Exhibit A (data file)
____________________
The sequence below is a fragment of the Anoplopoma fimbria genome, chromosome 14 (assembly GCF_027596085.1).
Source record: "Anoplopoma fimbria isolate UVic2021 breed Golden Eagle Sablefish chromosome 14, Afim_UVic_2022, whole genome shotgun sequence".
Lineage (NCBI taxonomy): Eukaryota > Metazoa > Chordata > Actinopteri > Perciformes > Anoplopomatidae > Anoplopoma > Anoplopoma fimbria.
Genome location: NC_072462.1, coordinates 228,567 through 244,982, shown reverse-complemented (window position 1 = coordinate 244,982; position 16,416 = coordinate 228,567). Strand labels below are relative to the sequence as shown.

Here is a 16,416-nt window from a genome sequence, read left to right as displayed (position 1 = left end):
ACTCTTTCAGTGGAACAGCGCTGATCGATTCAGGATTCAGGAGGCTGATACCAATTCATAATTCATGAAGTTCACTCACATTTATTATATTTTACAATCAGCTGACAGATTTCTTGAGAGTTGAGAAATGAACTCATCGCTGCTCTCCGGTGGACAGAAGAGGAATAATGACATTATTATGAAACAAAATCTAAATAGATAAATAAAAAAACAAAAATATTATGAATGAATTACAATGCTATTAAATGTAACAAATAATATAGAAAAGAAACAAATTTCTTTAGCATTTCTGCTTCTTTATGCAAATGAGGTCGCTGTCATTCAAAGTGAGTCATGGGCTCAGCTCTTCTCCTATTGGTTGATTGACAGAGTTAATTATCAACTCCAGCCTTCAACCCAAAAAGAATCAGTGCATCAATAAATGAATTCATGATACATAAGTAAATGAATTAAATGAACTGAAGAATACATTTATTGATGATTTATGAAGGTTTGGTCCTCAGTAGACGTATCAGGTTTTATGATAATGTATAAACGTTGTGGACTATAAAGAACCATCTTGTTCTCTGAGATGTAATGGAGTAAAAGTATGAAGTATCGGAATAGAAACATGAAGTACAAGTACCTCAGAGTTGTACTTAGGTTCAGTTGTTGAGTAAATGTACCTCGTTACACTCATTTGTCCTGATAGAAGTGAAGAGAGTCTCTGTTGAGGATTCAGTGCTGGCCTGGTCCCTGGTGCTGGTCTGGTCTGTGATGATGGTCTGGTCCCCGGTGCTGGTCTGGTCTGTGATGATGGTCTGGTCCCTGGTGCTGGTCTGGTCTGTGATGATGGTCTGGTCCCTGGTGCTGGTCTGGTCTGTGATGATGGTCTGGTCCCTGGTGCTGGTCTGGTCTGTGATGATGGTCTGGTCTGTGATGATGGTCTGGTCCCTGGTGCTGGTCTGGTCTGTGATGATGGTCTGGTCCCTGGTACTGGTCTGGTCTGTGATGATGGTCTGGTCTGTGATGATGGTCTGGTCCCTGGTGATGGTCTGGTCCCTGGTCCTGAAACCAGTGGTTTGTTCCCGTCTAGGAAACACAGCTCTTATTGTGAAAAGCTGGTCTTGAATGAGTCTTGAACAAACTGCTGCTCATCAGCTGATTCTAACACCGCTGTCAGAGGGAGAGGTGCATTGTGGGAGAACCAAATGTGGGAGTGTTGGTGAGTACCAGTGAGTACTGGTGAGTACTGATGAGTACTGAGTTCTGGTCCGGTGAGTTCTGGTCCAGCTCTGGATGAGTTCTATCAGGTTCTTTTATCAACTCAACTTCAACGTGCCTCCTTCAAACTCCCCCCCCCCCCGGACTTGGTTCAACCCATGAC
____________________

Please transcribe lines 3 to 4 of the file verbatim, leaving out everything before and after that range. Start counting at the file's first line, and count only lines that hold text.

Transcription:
Lineage (NCBI taxonomy): Eukaryota > Metazoa > Chordata > Actinopteri > Perciformes > Anoplopomatidae > Anoplopoma > Anoplopoma fimbria.
Genome location: NC_072462.1, coordinates 228,567 through 244,982, shown reverse-complemented (window position 1 = coordinate 244,982; position 16,416 = coordinate 228,567). Strand labels below are relative to the sequence as shown.